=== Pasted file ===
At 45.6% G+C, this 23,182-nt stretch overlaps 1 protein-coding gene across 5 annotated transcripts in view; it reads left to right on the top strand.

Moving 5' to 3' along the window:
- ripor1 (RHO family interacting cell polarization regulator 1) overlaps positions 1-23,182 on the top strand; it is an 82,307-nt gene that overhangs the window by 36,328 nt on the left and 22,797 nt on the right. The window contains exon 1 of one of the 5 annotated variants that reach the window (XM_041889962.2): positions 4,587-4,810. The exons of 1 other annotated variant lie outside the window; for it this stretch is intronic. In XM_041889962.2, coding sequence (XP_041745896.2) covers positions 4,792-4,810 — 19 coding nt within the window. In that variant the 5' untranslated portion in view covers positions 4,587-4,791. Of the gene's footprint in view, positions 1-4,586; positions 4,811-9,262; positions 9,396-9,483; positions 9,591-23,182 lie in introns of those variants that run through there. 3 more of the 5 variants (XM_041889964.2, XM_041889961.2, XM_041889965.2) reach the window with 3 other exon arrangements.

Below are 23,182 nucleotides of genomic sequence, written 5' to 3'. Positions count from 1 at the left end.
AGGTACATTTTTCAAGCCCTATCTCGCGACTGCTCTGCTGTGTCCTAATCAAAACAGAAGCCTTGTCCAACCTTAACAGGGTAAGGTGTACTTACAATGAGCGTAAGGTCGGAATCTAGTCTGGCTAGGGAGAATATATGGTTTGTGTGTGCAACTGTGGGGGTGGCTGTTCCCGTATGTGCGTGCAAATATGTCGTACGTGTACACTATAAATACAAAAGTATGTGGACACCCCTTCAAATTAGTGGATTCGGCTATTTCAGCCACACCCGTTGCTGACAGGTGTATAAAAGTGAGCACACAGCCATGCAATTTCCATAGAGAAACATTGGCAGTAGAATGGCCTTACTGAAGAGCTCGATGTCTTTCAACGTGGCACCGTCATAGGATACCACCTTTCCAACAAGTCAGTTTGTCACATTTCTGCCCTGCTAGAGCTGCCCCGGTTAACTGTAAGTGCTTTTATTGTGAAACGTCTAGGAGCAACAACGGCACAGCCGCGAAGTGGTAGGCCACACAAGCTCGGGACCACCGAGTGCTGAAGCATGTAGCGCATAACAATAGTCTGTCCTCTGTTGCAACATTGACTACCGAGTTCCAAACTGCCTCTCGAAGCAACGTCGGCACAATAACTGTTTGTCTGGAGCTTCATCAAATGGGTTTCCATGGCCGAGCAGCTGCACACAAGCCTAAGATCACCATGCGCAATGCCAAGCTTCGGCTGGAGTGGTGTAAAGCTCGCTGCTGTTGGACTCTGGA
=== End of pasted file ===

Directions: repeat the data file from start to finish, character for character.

At 45.6% G+C, this 23,182-nt stretch overlaps 1 protein-coding gene across 5 annotated transcripts in view; it reads left to right on the top strand.

Moving 5' to 3' along the window:
- ripor1 (RHO family interacting cell polarization regulator 1) overlaps positions 1-23,182 on the top strand; it is an 82,307-nt gene that overhangs the window by 36,328 nt on the left and 22,797 nt on the right. The window contains exon 1 of one of the 5 annotated variants that reach the window (XM_041889962.2): positions 4,587-4,810. The exons of 1 other annotated variant lie outside the window; for it this stretch is intronic. In XM_041889962.2, coding sequence (XP_041745896.2) covers positions 4,792-4,810 — 19 coding nt within the window. In that variant the 5' untranslated portion in view covers positions 4,587-4,791. Of the gene's footprint in view, positions 1-4,586; positions 4,811-9,262; positions 9,396-9,483; positions 9,591-23,182 lie in introns of those variants that run through there. 3 more of the 5 variants (XM_041889964.2, XM_041889961.2, XM_041889965.2) reach the window with 3 other exon arrangements.

Below are 23,182 nucleotides of genomic sequence, written 5' to 3'. Positions count from 1 at the left end.
AGGTACATTTTTCAAGCCCTATCTCGCGACTGCTCTGCTGTGTCCTAATCAAAACAGAAGCCTTGTCCAACCTTAACAGGGTAAGGTGTACTTACAATGAGCGTAAGGTCGGAATCTAGTCTGGCTAGGGAGAATATATGGTTTGTGTGTGCAACTGTGGGGGTGGCTGTTCCCGTATGTGCGTGCAAATATGTCGTACGTGTACACTATAAATACAAAAGTATGTGGACACCCCTTCAAATTAGTGGATTCGGCTATTTCAGCCACACCCGTTGCTGACAGGTGTATAAAAGTGAGCACACAGCCATGCAATTTCCATAGAGAAACATTGGCAGTAGAATGGCCTTACTGAAGAGCTCGATGTCTTTCAACGTGGCACCGTCATAGGATACCACCTTTCCAACAAGTCAGTTTGTCACATTTCTGCCCTGCTAGAGCTGCCCCGGTTAACTGTAAGTGCTTTTATTGTGAAACGTCTAGGAGCAACAACGGCACAGCCGCGAAGTGGTAGGCCACACAAGCTCGGGACCACCGAGTGCTGAAGCATGTAGCGCATAACAATAGTCTGTCCTCTGTTGCAACATTGACTACCGAGTTCCAAACTGCCTCTCGAAGCAACGTCGGCACAATAACTGTTTGTCTGGAGCTTCATCAAATGGGTTTCCATGGCCGAGCAGCTGCACACAAGCCTAAGATCACCATGCGCAATGCCAAGCTTCGGCTGGAGTGGTGTAAAGCTCGCTGCTGTTGGACTCTGGA